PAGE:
Of the 159 physicians who surrendered their California licenses while under investigation, 21 (13.2%) were psychiatrists; among them were five child psychiatrists, one psychoanalyst, and one addiction psychiatrist. The psychiatrists who surrendered their licenses were being investigated for a total of 30 violations, including negligence or incompetence (N=8), violations of sexual boundaries (N=10), fraud (N=3), and impairment (mental, physical, or substance abuse) (N=5).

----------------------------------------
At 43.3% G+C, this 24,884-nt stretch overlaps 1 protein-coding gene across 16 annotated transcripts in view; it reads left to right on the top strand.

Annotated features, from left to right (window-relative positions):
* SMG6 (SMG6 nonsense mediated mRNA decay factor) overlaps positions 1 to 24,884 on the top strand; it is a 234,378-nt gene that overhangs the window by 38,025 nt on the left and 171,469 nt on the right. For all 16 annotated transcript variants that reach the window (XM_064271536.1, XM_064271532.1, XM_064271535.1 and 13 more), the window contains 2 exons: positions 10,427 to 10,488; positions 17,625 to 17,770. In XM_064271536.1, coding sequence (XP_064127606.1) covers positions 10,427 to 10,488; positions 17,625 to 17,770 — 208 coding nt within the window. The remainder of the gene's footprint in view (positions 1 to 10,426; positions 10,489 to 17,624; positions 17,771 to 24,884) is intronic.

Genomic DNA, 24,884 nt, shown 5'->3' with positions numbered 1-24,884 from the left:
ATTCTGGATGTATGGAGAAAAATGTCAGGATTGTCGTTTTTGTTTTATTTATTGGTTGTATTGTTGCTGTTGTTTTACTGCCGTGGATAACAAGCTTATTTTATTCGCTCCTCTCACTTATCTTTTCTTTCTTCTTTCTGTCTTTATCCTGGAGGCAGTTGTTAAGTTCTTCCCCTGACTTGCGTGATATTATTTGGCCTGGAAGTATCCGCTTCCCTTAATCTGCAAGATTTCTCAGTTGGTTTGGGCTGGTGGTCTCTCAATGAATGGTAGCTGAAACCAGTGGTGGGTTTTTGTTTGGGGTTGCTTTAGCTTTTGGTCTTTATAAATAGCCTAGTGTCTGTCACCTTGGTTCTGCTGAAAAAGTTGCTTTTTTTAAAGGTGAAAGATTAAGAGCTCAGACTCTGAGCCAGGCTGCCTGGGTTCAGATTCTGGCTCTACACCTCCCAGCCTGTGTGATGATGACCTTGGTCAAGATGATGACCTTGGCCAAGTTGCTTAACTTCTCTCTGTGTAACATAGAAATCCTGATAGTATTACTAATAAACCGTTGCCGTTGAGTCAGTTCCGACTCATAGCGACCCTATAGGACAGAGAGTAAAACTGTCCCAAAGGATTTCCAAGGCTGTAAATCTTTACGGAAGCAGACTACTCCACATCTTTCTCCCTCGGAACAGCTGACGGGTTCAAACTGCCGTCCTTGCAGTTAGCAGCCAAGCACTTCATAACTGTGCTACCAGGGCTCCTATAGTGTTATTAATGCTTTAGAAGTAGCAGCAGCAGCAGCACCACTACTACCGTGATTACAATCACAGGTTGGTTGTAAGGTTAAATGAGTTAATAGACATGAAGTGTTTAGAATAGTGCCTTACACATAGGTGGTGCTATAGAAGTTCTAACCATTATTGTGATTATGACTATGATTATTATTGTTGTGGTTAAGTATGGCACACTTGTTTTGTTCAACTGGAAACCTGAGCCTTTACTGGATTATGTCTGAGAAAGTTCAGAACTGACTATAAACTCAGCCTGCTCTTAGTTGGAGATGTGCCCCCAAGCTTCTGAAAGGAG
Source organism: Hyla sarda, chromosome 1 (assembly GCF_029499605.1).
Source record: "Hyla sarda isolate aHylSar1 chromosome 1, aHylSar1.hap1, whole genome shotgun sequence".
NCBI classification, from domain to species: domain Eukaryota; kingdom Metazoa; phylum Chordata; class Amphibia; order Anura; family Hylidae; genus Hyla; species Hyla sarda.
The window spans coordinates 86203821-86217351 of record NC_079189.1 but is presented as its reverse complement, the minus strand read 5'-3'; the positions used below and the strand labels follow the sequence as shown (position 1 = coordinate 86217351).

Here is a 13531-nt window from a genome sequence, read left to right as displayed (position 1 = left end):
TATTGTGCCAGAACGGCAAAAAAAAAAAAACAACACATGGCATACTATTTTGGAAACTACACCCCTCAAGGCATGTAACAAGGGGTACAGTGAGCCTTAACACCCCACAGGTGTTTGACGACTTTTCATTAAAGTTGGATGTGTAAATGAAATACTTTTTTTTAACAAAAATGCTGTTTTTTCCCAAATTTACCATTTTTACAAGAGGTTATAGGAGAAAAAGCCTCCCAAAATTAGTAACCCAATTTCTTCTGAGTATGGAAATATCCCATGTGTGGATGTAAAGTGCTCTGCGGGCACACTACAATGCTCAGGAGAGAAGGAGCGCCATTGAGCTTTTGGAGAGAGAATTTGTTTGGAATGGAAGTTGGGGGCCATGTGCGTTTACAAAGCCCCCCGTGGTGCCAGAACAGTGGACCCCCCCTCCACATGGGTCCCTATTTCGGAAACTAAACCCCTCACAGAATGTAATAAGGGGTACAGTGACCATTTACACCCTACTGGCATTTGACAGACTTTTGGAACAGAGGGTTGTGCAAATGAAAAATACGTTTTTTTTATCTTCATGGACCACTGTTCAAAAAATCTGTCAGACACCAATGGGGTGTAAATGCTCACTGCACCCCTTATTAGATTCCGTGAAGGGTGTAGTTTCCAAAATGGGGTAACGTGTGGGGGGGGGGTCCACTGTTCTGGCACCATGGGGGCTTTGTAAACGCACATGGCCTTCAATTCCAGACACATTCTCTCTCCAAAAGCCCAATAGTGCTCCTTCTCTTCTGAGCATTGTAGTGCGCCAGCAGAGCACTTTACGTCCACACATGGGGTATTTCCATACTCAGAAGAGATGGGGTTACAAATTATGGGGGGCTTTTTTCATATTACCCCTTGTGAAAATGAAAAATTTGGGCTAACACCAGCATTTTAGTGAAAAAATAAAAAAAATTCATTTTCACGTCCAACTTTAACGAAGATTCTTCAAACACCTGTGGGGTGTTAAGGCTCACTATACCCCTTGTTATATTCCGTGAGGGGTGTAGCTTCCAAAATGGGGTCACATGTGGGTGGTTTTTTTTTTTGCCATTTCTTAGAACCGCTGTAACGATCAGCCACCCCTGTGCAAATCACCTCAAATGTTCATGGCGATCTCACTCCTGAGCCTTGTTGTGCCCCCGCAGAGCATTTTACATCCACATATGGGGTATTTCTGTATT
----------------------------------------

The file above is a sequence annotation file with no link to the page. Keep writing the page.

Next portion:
Both of our initial study predictions were fulfilled. Psychiatrists were far more likely than the general population of physicians to receive some form of discipline from the California Medical Board. Although the reasons behind these disciplinary actions were varied, inappropriate sexual contact with patients was especially prominent. However, even after eliminating 16 psychiatrists and 26 other physicians who were disciplined solely for violating sexual boundaries, psychiatrists were still overrepresented among disciplined physicians (χ2=4.69, df=1, p<0.05). In addition, psychiatry was overrepresented among those physicians who relinquished their licenses while under investigation. Disciplined physicians were more likely than nondisciplined physicians to list psychiatry as their second specialty. Donaldson (17) similarly reported that psychiatrists constituted 22% of physicians referred for possible disciplinary action to the medical staff of a large National Health Service hospital in England.